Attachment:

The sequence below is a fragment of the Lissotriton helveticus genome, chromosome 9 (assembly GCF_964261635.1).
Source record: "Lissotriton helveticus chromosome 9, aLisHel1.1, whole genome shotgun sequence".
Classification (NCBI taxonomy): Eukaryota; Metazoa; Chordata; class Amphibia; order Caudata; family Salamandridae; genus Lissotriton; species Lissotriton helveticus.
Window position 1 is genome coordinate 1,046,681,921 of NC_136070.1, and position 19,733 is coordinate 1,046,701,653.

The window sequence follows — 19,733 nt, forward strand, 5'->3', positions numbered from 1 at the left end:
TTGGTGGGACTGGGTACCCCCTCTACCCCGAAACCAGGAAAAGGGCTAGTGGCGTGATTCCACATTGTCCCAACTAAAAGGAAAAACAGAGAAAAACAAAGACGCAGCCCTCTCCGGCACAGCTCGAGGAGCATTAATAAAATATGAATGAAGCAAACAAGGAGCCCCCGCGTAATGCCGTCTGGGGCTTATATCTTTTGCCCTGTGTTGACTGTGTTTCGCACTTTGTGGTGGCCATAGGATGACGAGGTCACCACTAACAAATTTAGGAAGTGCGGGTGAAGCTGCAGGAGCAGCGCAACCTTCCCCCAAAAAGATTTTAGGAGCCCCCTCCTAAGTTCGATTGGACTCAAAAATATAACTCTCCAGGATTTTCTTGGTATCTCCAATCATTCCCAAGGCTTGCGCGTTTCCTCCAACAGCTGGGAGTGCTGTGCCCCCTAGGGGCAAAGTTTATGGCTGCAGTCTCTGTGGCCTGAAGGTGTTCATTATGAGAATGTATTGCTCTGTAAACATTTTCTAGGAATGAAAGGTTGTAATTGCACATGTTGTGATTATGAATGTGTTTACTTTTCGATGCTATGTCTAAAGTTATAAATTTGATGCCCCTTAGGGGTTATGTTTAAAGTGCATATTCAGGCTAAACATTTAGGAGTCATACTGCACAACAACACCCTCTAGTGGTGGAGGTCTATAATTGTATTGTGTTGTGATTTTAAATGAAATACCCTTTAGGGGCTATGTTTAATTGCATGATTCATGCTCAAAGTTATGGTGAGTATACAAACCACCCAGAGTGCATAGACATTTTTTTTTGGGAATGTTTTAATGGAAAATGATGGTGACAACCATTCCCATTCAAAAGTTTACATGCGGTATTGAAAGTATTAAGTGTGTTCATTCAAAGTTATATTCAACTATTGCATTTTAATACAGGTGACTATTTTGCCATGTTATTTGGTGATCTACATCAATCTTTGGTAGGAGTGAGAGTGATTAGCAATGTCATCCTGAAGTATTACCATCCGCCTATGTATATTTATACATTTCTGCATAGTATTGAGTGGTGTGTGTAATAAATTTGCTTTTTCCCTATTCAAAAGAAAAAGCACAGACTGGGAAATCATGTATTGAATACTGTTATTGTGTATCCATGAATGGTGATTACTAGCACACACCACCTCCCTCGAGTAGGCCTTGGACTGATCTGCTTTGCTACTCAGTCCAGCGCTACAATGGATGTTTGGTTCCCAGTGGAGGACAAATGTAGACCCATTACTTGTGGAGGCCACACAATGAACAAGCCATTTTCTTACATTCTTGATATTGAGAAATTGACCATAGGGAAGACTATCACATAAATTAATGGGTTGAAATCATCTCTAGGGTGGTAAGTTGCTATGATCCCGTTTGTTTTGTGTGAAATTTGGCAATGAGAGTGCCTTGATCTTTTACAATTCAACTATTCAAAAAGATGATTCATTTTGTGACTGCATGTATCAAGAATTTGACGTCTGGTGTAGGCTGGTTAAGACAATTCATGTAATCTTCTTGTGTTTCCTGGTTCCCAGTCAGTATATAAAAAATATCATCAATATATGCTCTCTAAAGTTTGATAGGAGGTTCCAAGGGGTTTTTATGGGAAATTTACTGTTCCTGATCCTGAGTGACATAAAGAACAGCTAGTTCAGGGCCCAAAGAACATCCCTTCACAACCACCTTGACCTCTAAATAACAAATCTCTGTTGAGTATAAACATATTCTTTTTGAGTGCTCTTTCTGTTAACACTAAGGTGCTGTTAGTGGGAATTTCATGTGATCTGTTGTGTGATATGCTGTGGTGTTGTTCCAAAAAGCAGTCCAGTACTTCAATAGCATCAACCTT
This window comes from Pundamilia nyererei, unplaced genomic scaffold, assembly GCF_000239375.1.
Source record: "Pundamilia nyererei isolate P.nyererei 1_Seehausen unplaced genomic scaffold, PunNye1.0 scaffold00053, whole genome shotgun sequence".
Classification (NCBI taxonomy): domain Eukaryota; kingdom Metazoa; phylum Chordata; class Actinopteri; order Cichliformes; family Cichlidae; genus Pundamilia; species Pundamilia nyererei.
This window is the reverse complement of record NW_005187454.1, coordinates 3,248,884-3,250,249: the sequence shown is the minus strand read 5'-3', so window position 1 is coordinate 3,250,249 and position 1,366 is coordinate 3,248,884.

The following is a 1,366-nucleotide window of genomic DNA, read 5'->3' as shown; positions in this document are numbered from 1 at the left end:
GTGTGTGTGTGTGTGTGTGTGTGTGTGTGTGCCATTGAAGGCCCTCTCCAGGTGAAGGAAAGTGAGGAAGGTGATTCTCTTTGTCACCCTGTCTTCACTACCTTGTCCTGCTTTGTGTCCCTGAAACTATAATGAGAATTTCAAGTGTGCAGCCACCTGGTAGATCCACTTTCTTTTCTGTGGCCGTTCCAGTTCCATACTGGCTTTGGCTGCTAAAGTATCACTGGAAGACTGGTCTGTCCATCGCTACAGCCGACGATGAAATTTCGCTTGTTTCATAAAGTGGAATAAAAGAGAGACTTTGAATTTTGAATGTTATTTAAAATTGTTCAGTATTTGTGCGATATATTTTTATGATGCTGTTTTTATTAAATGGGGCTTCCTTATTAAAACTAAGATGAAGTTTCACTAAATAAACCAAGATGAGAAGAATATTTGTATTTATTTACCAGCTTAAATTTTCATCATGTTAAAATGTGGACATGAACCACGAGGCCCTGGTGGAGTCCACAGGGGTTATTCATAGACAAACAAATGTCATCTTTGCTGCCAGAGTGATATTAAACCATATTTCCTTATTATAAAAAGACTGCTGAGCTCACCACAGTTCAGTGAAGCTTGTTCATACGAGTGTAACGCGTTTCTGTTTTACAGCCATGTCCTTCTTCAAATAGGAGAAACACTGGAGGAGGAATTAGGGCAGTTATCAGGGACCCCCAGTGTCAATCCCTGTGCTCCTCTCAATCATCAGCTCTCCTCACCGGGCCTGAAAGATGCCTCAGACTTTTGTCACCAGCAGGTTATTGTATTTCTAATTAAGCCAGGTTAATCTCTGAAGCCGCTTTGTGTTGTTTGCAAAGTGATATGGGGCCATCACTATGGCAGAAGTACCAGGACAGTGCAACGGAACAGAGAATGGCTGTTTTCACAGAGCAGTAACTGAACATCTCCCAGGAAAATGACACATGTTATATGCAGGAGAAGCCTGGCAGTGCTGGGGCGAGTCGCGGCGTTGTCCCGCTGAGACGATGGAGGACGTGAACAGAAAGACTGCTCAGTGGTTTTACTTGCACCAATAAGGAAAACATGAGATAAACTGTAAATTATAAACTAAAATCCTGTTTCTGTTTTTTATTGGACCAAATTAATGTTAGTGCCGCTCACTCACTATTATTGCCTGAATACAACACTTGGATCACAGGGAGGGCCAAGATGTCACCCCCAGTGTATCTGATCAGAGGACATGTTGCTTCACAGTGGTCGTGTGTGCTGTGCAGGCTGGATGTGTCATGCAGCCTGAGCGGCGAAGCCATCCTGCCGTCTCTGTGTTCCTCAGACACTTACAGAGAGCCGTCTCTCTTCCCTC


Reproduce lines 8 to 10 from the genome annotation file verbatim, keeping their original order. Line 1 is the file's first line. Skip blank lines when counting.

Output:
Source record: "Pundamilia nyererei isolate P.nyererei 1_Seehausen unplaced genomic scaffold, PunNye1.0 scaffold00053, whole genome shotgun sequence".
Classification (NCBI taxonomy): domain Eukaryota; kingdom Metazoa; phylum Chordata; class Actinopteri; order Cichliformes; family Cichlidae; genus Pundamilia; species Pundamilia nyererei.
This window is the reverse complement of record NW_005187454.1, coordinates 3,248,884-3,250,249: the sequence shown is the minus strand read 5'-3', so window position 1 is coordinate 3,250,249 and position 1,366 is coordinate 3,248,884.